How can you so easily put to the side the importance of personal integrity conveyed in the vehemently presented appeals to Timothy from Paul?

    “Do not neglect your gift, which was given you through prophecy when the body of elders laid their hands on you.
    Be diligent in these matters; give yourself wholly to them, so that everyone may see your progress. Watch your life and doctrine closely. Persevere in them, because if you do, you will save both yourself and your hearers.”
    1 Timothy 4:14-16

    Ah, you say. But Mr. Furtick has ‘gifts’. Who cares? Paul of T. didn’t care that the gifts be manifest above Christian integrity or do you forget the ‘love chapter’ of 1 Corinthians 13 that puts genuine examples of love over the ‘gifts’.

    You don’t want to throw the baby out with the bathwater. Yet we’re not talking babies here. We’re talking representatives in the pulpit who are supposed to have what it takes personally and professionally, based on years of training, to do God’s work. I read Paul’s letters to Timothy and Titus and I see that integrity, purity and ‘not being a lover of money’ is what should be considered emblematic of God’s man at the podium.

    “Whoever aspires to be an overseer desires a noble task. Now the overseer is to be above reproach, faithful to his wife, temperate, self-controlled, respectable, hospitable, able to teach, not given to drunkenness, not violent but gentle, not quarrelsome, not a lover of money.”
    1 Tim 3:1-3

    Does S. Furtick fit this bill yet? No?

    QUOTE: “How he exercises that gift and the responsibilities and blessings that come with that is entirely up to him.”

    No it’s not. It’s up to God. He may believe it’s up to him and therein lies the problem. That’s what is currently making him unfit for duty. And a soldier who is declared unfit for duty should not be the one doing the training drills, yeah? God’s word has declared him unfit for duty by the example he sets. Again – DESPITE HIS SUPPOSED GIFTS!

    QUOTE: I’ll take it any day over any number of books by the proverbial “men in suits” type of pastor/author. Some of those men may be living exemplary lives, but if their writing doesn’t communicate to an entire generation, then I need to identify those that do, even if they are work in progress.”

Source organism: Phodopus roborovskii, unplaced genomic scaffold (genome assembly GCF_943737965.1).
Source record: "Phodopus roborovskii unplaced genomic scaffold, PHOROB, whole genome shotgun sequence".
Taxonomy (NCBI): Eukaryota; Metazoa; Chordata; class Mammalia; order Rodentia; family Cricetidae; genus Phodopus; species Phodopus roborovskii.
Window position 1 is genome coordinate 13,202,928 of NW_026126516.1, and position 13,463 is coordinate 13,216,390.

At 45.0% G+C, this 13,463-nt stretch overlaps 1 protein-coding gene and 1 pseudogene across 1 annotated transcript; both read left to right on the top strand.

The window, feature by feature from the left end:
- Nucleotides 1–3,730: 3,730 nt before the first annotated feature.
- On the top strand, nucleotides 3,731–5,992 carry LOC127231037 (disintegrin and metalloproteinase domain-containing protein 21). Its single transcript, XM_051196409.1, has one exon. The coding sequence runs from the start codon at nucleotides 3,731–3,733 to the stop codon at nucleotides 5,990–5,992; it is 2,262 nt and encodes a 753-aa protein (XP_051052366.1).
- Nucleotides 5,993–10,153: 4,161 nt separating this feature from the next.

Wow. Nice put down of the older generation. The ‘suits’ like Tozer, and Packer. Yeah, just toss them aside … make way for the new generation who needs to have everything served to them on an e-platter with cool media props. May I direct you to an a propos cartoon I saw on Facebook tonight? You’ll need to sign on to Facebook to see it.

    Sorry Paul, but you’re off-base here bigtime. Cool (or what you might label ‘culturally relevant’) ministry isn’t better Christianity. There must be many a ‘minister’ of integrity who, like I stated before, is little known, hardly seen but who is quietly and consistently making fishers of men and helping squeeze some through the narrow gate. We know two of them – every time they go out, God uses them and you wouldn’t even know their names. And what sticks out about their lives? Their prayerfulness – their INTEGRITY. It goes before them and tailgates after them.

    Reading about Daniel’s integrity lately and how interesting it was that when he went out praying 3 times a day to his God in direct opposition to the edict of the king (to worship his image) he didn’t do so to make a big show of things. He was praying in that very spot regularly 3 times a day, every day, long before that edict went out. Nothing in his pattern of behaviour changed. His ‘look’ was consistent. No deliberate ‘showiness’ going on to grab the attention of the unbelievers (or believers).